Association for Behavior Analysis International

The Association for Behavior Analysis International® (ABAI) is a nonprofit membership organization with the mission to contribute to the well-being of society by developing, enhancing, and supporting the growth and vitality of the science of behavior analysis through research, education, and practice.


35th Annual Convention; Phoenix, AZ; 2009

Event Details

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Symposium #395
Molar and Molecular Factors in Aversive Control
Monday, May 25, 2009
10:30 AM–11:50 AM
North 228
Area: EAB; Domain: Experimental Analysis
Chair: Michael Perone (West Virginia University)
Discussant: Michael Perone (West Virginia University)
Abstract: This symposium will report and discuss recent experimental research concerned with long-term (molar) and short-term (molecular) influences on behavior controlled by punishment and negative reinforcement. Of particular interest are experimental analyses of the differential punishment of long or short interresponse times and the role of shock-frequency reduction in the reinforcing efficacy of timeout from avoidance.
Generalized versus Localized Effects of Shock: The Role of Shock Intensity and Interresponse Times Followed by Shock
JESSICA B. LONG (University of Pittsburgh at Greensburg)
Abstract: Although response-dependent shock often suppresses responding, response facilitation occasionally occurs. Four experiments investigated how shock intensity and the interresponse that produce shock interact to determine responding. Lever pressing by rats was maintained by a variable-interval 40-s schedule of food presentation. Shock was delivered on a differential schedule. In Experiments 1 and 2, long interresponse times produced shock. In Experiments 3 and 4, short interresponse times produced shock. The range of interresponse times eligible for shock was raised across or within phases, and shock intensity was raised from 0.05 mA to 0.4mA or 0.8 mA. Whether shock suppressed or facilitated responding depended on the shock schedule. When long interresponse times produced shock, low shock intensities facilitated responding and suppressed long Interresponse times. High shock intensities had the opposite effect. When short interresponse times produced shock, shock suppressed responding and short Interresponse times. Higher shock intensities produced the greatest suppression. In three of the four experiments, raising the range of interresponse times eligible for shock enhanced these effects. The current data support previous findings on the selective punishment of interresponse times but suggest that whether shock facilitates or suppresses responding depends on both shock intensity and the interresponse times followed by shock.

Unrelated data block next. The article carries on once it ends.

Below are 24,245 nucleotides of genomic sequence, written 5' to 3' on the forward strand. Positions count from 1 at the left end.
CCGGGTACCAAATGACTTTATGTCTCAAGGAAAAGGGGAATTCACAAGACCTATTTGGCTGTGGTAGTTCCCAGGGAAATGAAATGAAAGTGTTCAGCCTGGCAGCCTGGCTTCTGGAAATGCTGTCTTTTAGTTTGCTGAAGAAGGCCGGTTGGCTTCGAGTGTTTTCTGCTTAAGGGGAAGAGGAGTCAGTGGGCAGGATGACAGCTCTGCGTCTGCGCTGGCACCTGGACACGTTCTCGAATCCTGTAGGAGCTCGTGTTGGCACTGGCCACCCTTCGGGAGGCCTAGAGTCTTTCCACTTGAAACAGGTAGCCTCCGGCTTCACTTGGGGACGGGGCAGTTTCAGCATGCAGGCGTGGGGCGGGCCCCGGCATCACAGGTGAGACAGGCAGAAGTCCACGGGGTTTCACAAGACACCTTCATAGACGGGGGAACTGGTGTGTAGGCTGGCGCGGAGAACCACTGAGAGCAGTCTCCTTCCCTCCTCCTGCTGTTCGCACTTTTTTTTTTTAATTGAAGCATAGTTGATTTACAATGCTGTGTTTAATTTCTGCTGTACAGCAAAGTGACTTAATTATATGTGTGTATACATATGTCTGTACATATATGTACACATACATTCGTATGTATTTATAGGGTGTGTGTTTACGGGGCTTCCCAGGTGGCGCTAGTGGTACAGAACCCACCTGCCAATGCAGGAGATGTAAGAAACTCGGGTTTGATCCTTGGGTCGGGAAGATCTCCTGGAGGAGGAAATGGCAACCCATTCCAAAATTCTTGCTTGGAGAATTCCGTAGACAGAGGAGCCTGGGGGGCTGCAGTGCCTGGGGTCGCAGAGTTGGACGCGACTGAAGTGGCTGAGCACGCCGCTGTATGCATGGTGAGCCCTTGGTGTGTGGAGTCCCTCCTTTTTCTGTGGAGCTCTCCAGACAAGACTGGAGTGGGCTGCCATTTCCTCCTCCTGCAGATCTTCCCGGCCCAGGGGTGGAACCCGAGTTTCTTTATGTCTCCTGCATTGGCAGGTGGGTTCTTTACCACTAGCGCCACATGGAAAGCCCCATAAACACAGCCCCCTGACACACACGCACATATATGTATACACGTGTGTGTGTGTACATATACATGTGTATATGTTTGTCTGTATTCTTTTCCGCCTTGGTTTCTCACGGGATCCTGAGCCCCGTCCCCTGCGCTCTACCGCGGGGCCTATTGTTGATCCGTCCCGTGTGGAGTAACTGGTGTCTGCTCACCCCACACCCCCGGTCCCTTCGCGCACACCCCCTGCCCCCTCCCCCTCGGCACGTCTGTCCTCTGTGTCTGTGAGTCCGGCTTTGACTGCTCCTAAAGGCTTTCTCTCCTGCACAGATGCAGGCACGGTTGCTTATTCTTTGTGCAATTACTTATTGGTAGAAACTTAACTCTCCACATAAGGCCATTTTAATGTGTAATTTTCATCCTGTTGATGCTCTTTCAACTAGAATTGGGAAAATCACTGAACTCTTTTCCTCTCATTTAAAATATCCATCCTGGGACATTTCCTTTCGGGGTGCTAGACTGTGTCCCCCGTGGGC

Negative Reinforcement by Timeout from Avoidance: The Roles of Shock-Frequency Reduction and Response-Effort Reduction
ANNE M FOREMAN (West Virginia University)
Abstract: Timeout from avoidance is an effective reinforcer, but the reason is not firmly established. The present experiment eliminated the reduction in shocks that occurs from time-in to timeout while maintaining the reduction in avoidance responding that occurs from time-in to timeout, thus allowing for the assessment of shock-frequency reduction independently of response effort. Rats responded on concurrent schedules of avoidance and timeout. Pressing the right lever postponed shocks according to a schedule with a response-shock interval of 30 s and a shock-shock interval of 5 s, and pressing the left lever produced 2-min timeouts according to a variable-interval 45-s schedule. In the experimental conditions, shocks were delivered during the timeouts. In the Local-Yoking condition, there was no short term change in the rate of shocks from time-in to timeout. The number and temporal location of shocks in the 2-min timeout duplicated the number and temporal location of shocks in the 2 min of time-in preceding the timeout. In the Molar-Yoking condition, the overall rate of shocks in time-in and timeout was the same. The schedule of shocks during the time-in portion of the previous session was played back during the timeouts of the following session. Early data suggest that rates of responding to produce timeouts are maintained when shocks are delivered during the timeouts in both the Local-Yoking and Molar-Yoking conditions.
The Shock Remains the Same but Timeout Responding Sure is Changing
CHAD M. GALUSKA (College of Charleston)
Abstract: One-factor accounts of responding maintained by timeout from shock avoidance emphasize the importance of the shock-frequency reduction afforded by the timeout. Two experiments are reviewed which demonstrate that rats’ responding maintained by timeout from avoidance (timeout responding) can be modified by manipulations that do not affect the prevailing rate of shock. In Experiment 1, increasing the duration of warning signals of impending but avoidable shock increased both avoidance and timeout responding without systematically altering the obtained shock rate. In Experiment 2, after establishing a baseline in which rats could avoid shock by responding on one lever and produce timeout by responding on the other, the avoidance contingency was removed altogether and response-independent shocks were yoked from the baseline condition. Timeout responding actually decreased, even though the shock-frequency reduction afforded by the timeout remained the same and a competing response had been removed. Together, these results provide converging evidence that timeout responding is sensitive to variables other than the degree of shock-frequency reduction associated with the timeout. Perhaps the reinforcing functions of timeout are derived from the respite from the avoidance activity that timeout permits.



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